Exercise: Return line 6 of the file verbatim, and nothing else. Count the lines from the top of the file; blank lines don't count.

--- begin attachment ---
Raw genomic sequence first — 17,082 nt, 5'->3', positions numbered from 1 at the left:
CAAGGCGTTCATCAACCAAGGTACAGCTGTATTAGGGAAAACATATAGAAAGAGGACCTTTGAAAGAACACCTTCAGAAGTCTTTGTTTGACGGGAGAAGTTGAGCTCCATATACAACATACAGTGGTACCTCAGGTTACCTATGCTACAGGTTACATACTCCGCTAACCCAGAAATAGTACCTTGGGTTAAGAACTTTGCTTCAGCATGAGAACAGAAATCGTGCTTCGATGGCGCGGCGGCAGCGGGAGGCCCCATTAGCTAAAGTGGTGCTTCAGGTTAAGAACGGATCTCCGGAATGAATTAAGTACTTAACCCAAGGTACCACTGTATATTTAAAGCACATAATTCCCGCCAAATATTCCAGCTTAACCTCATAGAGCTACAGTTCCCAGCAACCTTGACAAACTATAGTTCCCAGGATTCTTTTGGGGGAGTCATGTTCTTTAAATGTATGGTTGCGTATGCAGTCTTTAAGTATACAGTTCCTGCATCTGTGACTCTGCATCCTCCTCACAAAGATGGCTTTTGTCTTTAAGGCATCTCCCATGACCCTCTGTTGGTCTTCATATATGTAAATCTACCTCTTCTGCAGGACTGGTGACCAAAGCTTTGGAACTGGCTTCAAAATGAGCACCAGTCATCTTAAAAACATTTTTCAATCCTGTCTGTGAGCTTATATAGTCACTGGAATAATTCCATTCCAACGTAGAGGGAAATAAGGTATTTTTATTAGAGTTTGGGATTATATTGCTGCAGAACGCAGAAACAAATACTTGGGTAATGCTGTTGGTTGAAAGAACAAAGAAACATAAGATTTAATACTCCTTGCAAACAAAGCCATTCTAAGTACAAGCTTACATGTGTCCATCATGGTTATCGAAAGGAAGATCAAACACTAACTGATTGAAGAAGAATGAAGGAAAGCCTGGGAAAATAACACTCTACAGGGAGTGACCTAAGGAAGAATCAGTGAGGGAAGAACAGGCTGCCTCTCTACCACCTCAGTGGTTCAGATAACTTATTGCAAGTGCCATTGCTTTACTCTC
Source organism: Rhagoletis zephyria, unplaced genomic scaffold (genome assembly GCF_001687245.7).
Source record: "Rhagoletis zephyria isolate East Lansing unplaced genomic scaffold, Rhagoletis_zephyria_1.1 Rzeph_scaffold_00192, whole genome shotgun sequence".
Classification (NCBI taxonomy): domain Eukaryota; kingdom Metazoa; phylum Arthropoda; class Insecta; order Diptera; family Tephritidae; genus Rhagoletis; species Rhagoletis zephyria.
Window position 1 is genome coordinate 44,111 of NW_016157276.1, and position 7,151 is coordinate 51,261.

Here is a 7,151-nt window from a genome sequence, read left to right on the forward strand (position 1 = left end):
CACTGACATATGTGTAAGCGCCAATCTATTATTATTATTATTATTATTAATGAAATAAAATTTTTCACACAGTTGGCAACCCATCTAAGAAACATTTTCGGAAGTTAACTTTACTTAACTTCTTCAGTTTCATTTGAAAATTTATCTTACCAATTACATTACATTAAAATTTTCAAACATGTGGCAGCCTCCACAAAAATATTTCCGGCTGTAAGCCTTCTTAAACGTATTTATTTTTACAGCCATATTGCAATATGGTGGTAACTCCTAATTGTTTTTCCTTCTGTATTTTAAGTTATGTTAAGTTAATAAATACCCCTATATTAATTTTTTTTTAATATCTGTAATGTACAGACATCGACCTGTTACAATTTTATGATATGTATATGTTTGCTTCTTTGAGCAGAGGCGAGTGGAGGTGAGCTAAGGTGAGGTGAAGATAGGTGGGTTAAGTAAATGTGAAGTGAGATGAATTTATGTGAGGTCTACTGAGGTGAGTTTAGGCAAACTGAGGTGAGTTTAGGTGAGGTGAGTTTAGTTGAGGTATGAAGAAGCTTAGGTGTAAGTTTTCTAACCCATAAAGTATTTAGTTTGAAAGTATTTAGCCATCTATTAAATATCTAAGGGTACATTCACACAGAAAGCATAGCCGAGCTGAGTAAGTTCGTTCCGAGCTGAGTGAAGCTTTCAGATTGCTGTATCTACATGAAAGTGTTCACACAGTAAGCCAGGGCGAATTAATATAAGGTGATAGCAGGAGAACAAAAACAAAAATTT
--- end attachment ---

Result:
Window position 1 is genome coordinate 44,111 of NW_016157276.1, and position 7,151 is coordinate 51,261.